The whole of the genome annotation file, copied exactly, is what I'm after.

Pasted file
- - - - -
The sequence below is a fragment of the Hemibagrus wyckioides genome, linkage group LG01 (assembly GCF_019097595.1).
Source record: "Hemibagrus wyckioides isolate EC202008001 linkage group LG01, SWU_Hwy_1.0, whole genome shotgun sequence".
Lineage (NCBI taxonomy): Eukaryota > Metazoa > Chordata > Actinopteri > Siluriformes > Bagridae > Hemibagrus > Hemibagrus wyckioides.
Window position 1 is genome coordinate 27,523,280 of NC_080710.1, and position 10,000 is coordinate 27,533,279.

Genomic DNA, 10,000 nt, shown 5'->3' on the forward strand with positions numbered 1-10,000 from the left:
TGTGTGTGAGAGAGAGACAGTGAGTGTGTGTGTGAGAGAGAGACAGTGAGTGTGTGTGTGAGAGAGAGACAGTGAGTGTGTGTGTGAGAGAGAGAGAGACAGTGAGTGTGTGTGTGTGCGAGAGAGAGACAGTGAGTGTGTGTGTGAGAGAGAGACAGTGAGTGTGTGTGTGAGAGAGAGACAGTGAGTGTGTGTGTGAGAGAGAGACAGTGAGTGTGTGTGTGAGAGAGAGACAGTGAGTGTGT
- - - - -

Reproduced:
The sequence below is a fragment of the Hemibagrus wyckioides genome, linkage group LG01 (assembly GCF_019097595.1).
Source record: "Hemibagrus wyckioides isolate EC202008001 linkage group LG01, SWU_Hwy_1.0, whole genome shotgun sequence".
Lineage (NCBI taxonomy): Eukaryota > Metazoa > Chordata > Actinopteri > Siluriformes > Bagridae > Hemibagrus > Hemibagrus wyckioides.
Window position 1 is genome coordinate 27,523,280 of NC_080710.1, and position 10,000 is coordinate 27,533,279.

Genomic DNA, 10,000 nt, shown 5'->3' on the forward strand with positions numbered 1-10,000 from the left:
TGTGTGTGAGAGAGAGACAGTGAGTGTGTGTGTGAGAGAGAGACAGTGAGTGTGTGTGTGAGAGAGAGACAGTGAGTGTGTGTGTGAGAGAGAGAGAGACAGTGAGTGTGTGTGTGTGCGAGAGAGAGACAGTGAGTGTGTGTGTGAGAGAGAGACAGTGAGTGTGTGTGTGAGAGAGAGACAGTGAGTGTGTGTGTGAGAGAGAGACAGTGAGTGTGTGTGTGAGAGAGAGACAGTGAGTGTGT